Breaks the Chain of Silence for Incarcerated Teens
Contributing Writer: Natalie A. Mitchell
Poor family structures, the life of despair and fighting the age-old
cliché phrase “shoulda-coulda-woulda,” Duval County
teenage inmates have offered their intensive, graphic letters as a
plea for help. Duval County School Board District 5 Member and education
consultant, Betty Seabrook Burney, is the compassionate mastermind
behind this dynamic, touching project.
In “If These Chains Could Talk: Teenage Inmates Offer ‘Off
The Chain’ Advice to Students, Parents, Teachers, The Faith
Community and the Community-At-Large,” Burney illuminates the
stories of young black males, ages 13 to 18 that were unfortunate
risk-takers. to other males in the Duval County School System.
As an initial form of mentoring, this project developed rapidly and
evolved into a book; in which Burney attributes the book writing process
to her encouraging sister, Priscilla Jenkins. “The assignment
was for the young men to write a letter to students in Duval County’s
six academically-challenged schools to offer them advice regarding
skipping school and other poor choices that teenagers often make,”
Burney said. “If These Chains Could Talk” will be published
in August and will be available for all students to read. The dramatic
letters offer advice for each of the entities, and provides a raw
and personal look into the lives of the yearning to be loved inmates.
Burney’s overall goal was to convey a real depiction of why
adolescents commit crimes and offer the reader tactics to maintain
a law-abiding life.
But the irony penned in this well-written story indicates that juvenile
offenders reflect the American society in all facets of life; no discrimination.
Many of the inmates could perhaps be your kind neighbor next door,
the gentle-spirited usher on the church youth usher board, or the
product of an affluent socioeconomic background. While many parents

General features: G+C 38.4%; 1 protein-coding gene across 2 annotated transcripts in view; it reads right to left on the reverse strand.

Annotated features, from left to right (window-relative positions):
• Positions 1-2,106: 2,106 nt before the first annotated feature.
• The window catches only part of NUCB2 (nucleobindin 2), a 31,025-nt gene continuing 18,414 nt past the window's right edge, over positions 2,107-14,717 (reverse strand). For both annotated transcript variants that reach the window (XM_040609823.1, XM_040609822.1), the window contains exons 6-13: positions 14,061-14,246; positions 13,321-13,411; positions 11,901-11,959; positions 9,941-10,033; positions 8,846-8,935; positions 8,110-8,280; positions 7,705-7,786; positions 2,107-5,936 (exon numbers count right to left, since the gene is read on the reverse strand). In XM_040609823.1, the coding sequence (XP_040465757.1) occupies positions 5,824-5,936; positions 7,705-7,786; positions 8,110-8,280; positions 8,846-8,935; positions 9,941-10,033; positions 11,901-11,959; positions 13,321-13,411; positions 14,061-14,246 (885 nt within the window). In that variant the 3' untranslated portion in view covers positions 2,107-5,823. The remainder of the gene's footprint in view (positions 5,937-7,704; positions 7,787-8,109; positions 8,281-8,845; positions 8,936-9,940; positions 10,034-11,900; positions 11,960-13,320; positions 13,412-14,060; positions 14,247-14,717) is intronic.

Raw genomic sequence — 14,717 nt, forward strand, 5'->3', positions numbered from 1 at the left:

pray incessantly during the adolescent years, no parent is exempt
from this burden. More terrifying, in all three respective lifestyles,
these young men could potentially alter their lives in no time-- permanently.
“I quickly realized that there is a thin line…a very thin
and fragile line between good and bad,” Burney said. “It
only takes a split second for a risky choice to have dire and life-long
An array of contributing factors can be affixed to this ubiquitous
problem. Some include teen’s rebellious failure to heed the
advice of parents, poor family structure or ‘daddy drama.’
In some cases, the local community, including civic and faith-based
organizations (i.e. churches), have failed to intervene on behalf
of the inmate’s parents in the early developmental stages of
their lives. In any case, the text aggressively raises awareness about
this burgeoning issue and requires immediate attention from all members
of the community, because it offers detailed plans of action; which
encourages proactive decisions in redirecting misbehavior and criminal
“Teachers will learn how extremely important it is to develop
a ‘relationship’ with each child. Ministers and community
leaders will recognize that our youth need meaningful activities that
will engage them physically and emotionally…as well as spiritually,”
Burney said. Speaking honestly regarding the faith-based community,
Burney challenges clergymen to develop a better rapport with adolescents
to demonstrate their interest in them instead of condemning youth.
A mother of two sons, Burney is highly familiar and empathizes with
parents raising teens. Although Burney understands that peer pressure
is extremely high and can collapse the best parents’ years of
building and teaching, fortunately, Burney’s sons spared her
any stress of misbehavior or unlawful activities. In that respect,
Burney praises God for his guidance during the writing process of
“If These Chains Could Talk.”
Demonstrating her zealous demeanor to the lives of adolescent inmates,
Burney has designated a portion of the book’s proceeds to the
Juvenile Jail Program for the establishment of a foundation dedicated
to intervention and recidivism. Perhaps with the publication of Burney’s
book, “If These Chains Could Talk,” the Jacksonville community
will experience strong auspicious results soon.
“Thug life is something that these guys would trade any day
for freedom,” Burney said.